Friday, March 21, 2008

Naissance des Pieuvres (Water Lilies)

Thanks to a friend that knows quite a lot about me and told me that I would love this movie, I ended up having very big expectations about it. My huge expectations were not only met, but also highly surpassed. This is one of the best movies I have seen lately in the genre and even if the story did not belonged to the genre, I would also have just love it. But, fortunately it is a lesbian interest movie and an outstanding one.

The first feature film written and directed by Céline Sciamma tells a bittersweet and beautiful story about three 15-years-old girls that in one summer discover about their own sexuality in the must honest and credible adolescent way. This is a very-very French movie, but somehow Sciamma was able to tell the story in a sort of a neutral and timeless way that any woman from any country, any age, any background, and any sexual preference can relate to one or more of the characters because the extremely good way the characters are presented and developed; and consequently, because the way characters behave, feel and think. The story is set around the very femme (only women do it) and amazing world of synchronized swimming so be prepared to get a glimpse of this very hard and beautiful to look at sport. Chapeau to Sciamma as a writer.

But Sciamma deserves a bigger chapeau as a director as she was able to create a beautiful movie that will mesmerize you as soon as the story starts to develop and the three main characters start to interact. What is amazing is that Sciamma was able to extract from the three very young thespians such excellent and outstanding performances that will make you feel absolutely everything that is happening in the story. Then the movie has fabulous slow pace and marvelous silences that allow you to see actresses’ expressions, delicate touches and even see in their faces intentions of what is coming.

The movie and story to me has one lead that is amazingly performed by Pauline Acquart that plays the awkwardly shy Marie, that even if she’s the same age as the other two, still looks and behaves like a small girl but totally grows in front of you. Acquart truly carries the movie like a pro and is hard to believe that is her first performance ever. Then we have Adele Haenel that plays Floriane, the very popular stunning blonde, physically well developed with the model-like body who is the synchronize swim team’s captain and the object of Marie’s desire. The last is Anne played by Louise Blachère that’s Marie’s best friend and has a body and personality that’s Marie’s total opposite. All three have superb performances that are amazingly believable even when they do ugly, confrontational or shocking things.

As a movie has excellent cinematography with very nice underwater scenes and one outstandingly framed scene when Marie and Floriane walk up the stairs; but generally outdoors and indoors cinematography is well above average. Special mention to editing that makes this movie and the story flawlessly flowing, so much that in the end perhaps your heart will be smashed into pieces, as in the most outstanding French style, this movie does not have a traditional Hollywood happy ending. Still the end is so real –especially when you are or were 15-years-old- that you will forgive Sciamma for breaking your heart.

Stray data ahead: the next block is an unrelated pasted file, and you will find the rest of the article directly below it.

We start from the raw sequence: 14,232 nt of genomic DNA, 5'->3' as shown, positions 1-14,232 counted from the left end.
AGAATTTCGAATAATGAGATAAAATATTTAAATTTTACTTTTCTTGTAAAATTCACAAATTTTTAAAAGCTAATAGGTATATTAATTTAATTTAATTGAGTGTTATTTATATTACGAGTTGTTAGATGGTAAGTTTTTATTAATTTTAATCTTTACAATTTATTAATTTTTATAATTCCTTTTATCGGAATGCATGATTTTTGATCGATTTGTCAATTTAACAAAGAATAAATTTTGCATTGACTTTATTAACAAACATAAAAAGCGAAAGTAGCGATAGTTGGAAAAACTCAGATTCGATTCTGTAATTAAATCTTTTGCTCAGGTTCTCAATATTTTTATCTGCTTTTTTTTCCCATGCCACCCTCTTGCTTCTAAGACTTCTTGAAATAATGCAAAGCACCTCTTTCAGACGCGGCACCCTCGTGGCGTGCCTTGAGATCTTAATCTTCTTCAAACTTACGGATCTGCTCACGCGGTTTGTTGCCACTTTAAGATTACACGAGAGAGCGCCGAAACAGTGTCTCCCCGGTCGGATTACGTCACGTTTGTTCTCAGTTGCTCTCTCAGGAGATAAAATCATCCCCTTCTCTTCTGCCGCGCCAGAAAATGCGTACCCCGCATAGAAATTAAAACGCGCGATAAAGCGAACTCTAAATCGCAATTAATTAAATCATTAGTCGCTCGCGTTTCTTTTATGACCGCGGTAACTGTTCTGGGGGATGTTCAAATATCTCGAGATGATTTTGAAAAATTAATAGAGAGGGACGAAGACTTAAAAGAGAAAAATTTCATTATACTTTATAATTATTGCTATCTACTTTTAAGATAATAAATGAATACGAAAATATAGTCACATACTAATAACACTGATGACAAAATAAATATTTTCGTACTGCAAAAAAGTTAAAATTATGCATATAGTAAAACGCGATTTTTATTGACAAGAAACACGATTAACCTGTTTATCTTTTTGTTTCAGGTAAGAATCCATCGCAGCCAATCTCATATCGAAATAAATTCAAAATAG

The literal translation of this movie title is “Birth of Octopuses” and Sciamma and critics relate the name to the underwater movements girls do when doing synchronize swimming and yes it is obvious; but I couldn’t help to think that the literal translation is not only a better descriptor for the movie, but also is totally related to the story that I believe is set at an age where must of us girls start to “use” our tentacles and gee, do these three girls “use” their tentacles in this story!

On a more serious note, I have to say that this movie highly transcends the lesbian interest, the girly-girly movie and any other label that you could think could constrain it to a niche market. This is an excellent movie that will appeal to anyone that like flawless European movies and just browse this blog to find most of the honors, nominations and awards this movie has had while doing the fest circuit after being premiered at the 2007 Cannes Film Festival in the Un Certain Regard section. Just to mention one award Sciamma was honored with the Best First Film in the most prestigious French award: Prix Louis Delluc.

I had to wait almost a year to be able to see this movie, but the wait was more than worth it, as truly went beyond my high expectations. I strongly recommend this movie to all audiences that like and enjoy serious cinema and of course to those interested in the genre.


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